Cultural values and preferences can impact how the employees, vendors/suppliers and customers of a global organization respond to its strategies, products, practices and communications. A marketing strategy, training program, compensation plan, advertising campaign, competency model, corporate communication or personnel policy which is successful in one culture may be wholly ineffective in a different culture, resulting in not just loss of revenue, but loss of goodwill as well.
Cultural audits examine current practices, programs and processes to identify how culturally appropriate they may be for multi-cultural or global audiences. They enable the global organization to align business processes with desired outcomes.
Conducting Cultural Audits
A cultural audit consists of three stages: Assessment, Analysis and Recommendation. The Assessment stage can consist of any or all of the following:
Review of internal documents
Review of print and other media (radio, TV, newspaper, magazine, web content, etc.)
Interviews with stakeholders to define desired outcomes
Data collection for comparison with a cultural database.
The objective of a cultural audit is to identify areas in business practices for improving cultural sensitivity. It clearly identifies challenges and opportunities, establishes a baseline, analyzes the gaps, and directs the organization toward cost effective initiatives.
The goal is to build employees’ loyalty and enhance their productivity, increase the client base adherence, and attract more new clients – thus driving the company’s overall competitive advantage.
Cultural audits can save time, money and effort. They can prevent the erosion of internal and external relationships needed to achieve high performance. Audits can focus the business on prevention of errors in global markets and with the global employee bases. They can also build cultural competence and provide the infrastructure for leveraging continuous improvement.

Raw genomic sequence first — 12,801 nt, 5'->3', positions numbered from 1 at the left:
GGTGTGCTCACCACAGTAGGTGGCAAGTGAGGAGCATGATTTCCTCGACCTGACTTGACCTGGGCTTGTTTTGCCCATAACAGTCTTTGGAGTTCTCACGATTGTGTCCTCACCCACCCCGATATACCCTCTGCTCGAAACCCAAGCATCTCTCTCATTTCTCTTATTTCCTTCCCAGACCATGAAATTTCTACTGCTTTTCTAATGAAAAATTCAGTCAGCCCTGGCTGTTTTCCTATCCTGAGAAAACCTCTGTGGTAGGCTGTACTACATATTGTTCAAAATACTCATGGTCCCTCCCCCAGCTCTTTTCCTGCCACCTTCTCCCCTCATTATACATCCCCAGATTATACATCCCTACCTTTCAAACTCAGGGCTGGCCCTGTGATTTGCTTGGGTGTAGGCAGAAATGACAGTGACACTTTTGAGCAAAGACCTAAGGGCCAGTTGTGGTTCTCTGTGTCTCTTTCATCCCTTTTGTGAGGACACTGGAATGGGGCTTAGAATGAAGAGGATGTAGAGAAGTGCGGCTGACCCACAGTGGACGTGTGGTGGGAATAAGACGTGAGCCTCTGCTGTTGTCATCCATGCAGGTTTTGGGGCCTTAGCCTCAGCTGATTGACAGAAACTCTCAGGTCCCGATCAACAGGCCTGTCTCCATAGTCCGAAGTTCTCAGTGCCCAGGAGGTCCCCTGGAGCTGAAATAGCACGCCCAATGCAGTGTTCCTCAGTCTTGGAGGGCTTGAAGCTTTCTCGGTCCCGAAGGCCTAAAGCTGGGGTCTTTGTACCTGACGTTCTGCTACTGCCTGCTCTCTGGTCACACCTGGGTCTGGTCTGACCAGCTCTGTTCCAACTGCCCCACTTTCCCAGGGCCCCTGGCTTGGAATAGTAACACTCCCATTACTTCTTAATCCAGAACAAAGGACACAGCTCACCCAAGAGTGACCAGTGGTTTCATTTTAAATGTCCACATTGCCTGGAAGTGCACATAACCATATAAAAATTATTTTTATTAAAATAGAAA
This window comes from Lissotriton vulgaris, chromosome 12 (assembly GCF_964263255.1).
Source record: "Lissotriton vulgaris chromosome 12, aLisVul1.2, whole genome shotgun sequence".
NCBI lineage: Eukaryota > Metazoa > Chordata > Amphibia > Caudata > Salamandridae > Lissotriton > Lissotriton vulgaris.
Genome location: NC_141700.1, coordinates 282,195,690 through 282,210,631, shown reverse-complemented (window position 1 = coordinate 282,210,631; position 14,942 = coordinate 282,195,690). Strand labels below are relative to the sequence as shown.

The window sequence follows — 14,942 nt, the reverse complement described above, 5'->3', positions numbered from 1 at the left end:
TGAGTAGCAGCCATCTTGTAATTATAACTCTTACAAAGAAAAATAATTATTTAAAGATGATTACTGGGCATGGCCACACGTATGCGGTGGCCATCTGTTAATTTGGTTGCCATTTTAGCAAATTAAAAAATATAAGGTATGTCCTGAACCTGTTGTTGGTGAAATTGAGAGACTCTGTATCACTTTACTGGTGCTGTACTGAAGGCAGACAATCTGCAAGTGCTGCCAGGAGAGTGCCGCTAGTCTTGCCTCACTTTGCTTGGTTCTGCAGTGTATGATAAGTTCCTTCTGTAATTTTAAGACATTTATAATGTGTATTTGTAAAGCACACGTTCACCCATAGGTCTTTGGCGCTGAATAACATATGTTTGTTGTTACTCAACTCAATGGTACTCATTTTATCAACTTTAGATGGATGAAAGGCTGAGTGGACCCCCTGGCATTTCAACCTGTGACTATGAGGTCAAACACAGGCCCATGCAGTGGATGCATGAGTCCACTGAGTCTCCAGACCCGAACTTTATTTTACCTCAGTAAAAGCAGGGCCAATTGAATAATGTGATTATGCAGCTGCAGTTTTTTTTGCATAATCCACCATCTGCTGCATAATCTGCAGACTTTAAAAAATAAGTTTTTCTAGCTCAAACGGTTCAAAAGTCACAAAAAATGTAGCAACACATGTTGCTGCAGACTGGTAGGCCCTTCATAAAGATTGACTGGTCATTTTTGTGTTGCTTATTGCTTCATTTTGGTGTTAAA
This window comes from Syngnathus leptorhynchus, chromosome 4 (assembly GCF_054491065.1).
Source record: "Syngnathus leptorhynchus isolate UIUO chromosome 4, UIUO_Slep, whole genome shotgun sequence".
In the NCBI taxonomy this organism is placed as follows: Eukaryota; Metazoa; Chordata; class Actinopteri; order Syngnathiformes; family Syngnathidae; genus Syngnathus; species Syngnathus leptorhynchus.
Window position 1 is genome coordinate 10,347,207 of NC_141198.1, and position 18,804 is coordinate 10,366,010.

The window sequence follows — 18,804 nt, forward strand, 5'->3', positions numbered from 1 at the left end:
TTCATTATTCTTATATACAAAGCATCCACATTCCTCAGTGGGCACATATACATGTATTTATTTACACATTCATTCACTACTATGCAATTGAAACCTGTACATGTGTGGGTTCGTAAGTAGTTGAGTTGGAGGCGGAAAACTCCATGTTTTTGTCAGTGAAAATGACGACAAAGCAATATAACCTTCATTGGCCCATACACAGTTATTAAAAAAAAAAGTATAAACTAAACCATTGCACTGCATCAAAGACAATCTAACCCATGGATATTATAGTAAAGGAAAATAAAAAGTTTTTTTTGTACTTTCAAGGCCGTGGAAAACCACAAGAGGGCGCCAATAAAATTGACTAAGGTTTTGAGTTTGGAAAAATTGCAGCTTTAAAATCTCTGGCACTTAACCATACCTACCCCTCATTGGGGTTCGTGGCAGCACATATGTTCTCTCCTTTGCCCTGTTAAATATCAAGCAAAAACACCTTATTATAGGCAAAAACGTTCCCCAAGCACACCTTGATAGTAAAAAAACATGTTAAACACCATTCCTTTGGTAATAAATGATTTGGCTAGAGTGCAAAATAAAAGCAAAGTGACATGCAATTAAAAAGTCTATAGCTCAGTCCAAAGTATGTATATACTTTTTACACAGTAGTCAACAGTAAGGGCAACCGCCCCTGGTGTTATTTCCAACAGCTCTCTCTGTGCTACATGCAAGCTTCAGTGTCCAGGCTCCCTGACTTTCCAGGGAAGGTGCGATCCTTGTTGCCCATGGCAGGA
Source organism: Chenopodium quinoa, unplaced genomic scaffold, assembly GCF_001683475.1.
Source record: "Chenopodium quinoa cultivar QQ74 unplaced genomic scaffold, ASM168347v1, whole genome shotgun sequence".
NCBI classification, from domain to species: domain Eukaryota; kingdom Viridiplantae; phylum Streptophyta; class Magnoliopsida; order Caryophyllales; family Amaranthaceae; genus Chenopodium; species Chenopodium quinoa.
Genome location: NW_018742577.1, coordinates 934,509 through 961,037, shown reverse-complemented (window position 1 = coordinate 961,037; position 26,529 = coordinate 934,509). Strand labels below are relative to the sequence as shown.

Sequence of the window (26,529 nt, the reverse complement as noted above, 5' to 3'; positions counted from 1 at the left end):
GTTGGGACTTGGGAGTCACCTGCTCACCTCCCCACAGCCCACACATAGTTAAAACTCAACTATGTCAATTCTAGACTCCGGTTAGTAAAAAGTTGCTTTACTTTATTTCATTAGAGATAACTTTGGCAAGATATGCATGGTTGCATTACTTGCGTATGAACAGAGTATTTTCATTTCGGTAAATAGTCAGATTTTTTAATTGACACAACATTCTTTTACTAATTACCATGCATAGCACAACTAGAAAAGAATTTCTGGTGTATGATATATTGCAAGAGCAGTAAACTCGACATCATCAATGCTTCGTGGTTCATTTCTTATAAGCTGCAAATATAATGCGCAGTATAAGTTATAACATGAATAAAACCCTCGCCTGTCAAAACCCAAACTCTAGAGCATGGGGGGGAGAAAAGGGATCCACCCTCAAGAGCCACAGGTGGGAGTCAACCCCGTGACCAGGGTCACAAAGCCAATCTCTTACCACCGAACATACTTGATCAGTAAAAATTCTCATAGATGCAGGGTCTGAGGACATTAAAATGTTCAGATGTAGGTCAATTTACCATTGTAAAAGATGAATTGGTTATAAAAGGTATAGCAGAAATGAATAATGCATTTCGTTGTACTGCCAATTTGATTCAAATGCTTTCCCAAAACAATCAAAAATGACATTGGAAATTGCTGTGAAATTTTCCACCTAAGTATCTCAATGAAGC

Examples of Areas for Application of Cultural Audits
US attitudes towards debt and credit are significantly different from the understanding of debt and credit in countries such as India, China, the Philippines, and Costa Rica (as well as other countries/cultures locations chosen). Call center agents need to deal with US Americans who are carrying a heavy debt load. It may be particularly difficult for employees from these cultures to empathize without a great deal of context.
B. Globalization of HR Practices
Company A has successfully rolled out peer mentoring in the US. Peer mentoring assumes individuals are willing to take responsibility to work with their peers to gather and share information about the organization. Employees with a preference for Power Distance may incorrectly expect the manager to provide this information for them and may incorrectly be perceived as “not willing to take initiative.” As currently structured, Company A has created a process that inadvertently discriminates against employees with a preference for Power Distance.
C. HR materials like policies, training manuals, employee handbooks
Companies want to provide employees with information and knowledge but do not know if their materials are legally and culturally appropriate outside the home country.
Notes on Implementation Cultural Audit recommendations can be implemented through the ITAP Alliance. Localization implementation of everything from HR Policies and training materials to marketing presentations and product descriptions can create just the differentiation that will set your company apart from your competition.